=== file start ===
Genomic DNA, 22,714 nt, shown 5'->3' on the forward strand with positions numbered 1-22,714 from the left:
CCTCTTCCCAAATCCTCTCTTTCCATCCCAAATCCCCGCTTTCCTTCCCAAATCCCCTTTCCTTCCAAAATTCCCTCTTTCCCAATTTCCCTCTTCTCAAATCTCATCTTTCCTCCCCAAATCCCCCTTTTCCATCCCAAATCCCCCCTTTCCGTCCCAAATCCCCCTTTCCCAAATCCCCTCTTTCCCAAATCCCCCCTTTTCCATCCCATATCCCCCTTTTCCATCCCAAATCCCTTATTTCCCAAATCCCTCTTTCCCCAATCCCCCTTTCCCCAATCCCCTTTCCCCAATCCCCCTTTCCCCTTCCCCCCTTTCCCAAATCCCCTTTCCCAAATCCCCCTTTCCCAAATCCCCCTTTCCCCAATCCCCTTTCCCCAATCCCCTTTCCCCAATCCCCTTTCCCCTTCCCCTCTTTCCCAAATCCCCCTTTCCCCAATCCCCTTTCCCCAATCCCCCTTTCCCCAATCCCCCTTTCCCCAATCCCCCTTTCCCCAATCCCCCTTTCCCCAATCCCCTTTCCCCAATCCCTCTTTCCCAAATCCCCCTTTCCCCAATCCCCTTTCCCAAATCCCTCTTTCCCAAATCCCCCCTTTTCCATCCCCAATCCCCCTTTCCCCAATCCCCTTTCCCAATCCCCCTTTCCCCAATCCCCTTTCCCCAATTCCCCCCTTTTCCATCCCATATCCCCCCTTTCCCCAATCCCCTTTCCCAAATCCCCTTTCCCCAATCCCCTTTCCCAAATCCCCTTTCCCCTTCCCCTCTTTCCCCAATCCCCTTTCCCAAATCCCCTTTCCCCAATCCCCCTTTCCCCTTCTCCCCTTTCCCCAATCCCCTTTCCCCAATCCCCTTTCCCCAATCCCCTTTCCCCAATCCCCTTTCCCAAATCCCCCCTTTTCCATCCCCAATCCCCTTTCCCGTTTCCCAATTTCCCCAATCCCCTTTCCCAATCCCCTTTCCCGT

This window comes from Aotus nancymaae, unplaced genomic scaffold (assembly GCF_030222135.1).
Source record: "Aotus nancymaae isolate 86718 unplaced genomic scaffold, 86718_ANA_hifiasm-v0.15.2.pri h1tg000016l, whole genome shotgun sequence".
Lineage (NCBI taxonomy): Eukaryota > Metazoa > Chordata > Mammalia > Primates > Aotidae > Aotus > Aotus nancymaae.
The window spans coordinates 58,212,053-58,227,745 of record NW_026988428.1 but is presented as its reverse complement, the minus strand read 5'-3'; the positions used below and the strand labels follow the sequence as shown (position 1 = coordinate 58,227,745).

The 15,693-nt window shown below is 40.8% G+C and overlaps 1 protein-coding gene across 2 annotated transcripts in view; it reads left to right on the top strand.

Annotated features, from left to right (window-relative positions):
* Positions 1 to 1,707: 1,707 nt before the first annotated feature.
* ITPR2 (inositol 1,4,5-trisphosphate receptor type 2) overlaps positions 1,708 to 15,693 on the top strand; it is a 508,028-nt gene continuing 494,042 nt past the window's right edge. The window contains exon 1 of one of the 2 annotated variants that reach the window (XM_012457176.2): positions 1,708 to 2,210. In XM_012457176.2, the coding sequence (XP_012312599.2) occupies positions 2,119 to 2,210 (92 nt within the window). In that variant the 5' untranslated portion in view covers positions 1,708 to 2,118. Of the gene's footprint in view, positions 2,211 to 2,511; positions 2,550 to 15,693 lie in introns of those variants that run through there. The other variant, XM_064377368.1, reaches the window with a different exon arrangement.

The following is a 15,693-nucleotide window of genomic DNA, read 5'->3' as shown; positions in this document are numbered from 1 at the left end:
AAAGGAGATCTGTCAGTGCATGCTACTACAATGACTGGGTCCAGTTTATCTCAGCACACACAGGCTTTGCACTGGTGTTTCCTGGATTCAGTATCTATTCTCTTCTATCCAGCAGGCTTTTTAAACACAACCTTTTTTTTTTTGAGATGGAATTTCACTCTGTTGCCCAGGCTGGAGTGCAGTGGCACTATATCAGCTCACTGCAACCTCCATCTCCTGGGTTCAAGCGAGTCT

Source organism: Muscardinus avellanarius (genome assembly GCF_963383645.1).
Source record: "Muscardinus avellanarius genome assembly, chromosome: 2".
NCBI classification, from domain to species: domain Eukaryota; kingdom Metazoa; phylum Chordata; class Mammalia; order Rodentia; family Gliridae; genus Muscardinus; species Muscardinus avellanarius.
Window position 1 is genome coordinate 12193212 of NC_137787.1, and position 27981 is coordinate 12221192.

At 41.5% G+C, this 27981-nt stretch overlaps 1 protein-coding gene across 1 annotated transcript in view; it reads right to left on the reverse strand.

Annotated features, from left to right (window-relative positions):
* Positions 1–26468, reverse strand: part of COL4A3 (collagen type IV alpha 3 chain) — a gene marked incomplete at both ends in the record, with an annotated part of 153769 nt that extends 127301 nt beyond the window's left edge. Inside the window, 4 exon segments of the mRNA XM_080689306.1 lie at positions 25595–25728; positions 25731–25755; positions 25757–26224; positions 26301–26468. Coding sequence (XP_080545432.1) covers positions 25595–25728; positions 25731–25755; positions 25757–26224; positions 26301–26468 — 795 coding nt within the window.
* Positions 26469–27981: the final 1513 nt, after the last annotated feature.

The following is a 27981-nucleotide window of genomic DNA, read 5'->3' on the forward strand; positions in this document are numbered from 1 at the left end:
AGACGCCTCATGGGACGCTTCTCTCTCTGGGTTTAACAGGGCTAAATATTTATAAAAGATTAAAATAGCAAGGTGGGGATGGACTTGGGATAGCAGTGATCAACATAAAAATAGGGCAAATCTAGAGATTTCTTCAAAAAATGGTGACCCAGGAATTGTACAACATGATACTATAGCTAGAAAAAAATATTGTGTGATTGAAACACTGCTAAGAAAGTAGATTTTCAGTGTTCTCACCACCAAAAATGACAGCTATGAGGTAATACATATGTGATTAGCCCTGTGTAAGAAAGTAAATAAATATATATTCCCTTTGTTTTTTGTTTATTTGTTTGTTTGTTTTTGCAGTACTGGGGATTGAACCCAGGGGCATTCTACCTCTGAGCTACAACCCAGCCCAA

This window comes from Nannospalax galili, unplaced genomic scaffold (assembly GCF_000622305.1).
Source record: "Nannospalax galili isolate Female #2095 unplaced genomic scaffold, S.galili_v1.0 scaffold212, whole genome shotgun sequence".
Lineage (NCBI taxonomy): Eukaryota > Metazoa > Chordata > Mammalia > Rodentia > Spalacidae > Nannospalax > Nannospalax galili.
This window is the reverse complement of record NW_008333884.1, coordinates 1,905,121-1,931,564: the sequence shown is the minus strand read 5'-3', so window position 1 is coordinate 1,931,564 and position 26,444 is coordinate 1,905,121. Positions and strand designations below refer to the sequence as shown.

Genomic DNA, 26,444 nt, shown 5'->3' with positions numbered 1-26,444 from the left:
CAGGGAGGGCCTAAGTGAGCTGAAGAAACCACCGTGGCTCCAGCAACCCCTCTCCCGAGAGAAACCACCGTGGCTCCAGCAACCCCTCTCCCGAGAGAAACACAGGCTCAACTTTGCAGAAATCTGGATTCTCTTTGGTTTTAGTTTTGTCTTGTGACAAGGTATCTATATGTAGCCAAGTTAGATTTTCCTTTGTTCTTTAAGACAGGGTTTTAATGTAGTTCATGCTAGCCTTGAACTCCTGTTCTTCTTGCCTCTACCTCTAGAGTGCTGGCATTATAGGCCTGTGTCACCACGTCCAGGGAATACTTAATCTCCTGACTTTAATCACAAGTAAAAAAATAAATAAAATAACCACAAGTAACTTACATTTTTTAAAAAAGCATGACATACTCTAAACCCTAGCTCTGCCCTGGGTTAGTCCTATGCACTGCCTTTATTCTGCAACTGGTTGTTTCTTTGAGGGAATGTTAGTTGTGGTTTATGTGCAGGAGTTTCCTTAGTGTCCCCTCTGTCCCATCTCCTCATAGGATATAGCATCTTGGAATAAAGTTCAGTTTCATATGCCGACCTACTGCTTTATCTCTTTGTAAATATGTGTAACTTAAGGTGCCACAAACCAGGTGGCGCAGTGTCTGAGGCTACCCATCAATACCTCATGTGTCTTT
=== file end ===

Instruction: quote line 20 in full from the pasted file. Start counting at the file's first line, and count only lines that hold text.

* Positions 26469–27981: the final 1513 nt, after the last annotated feature.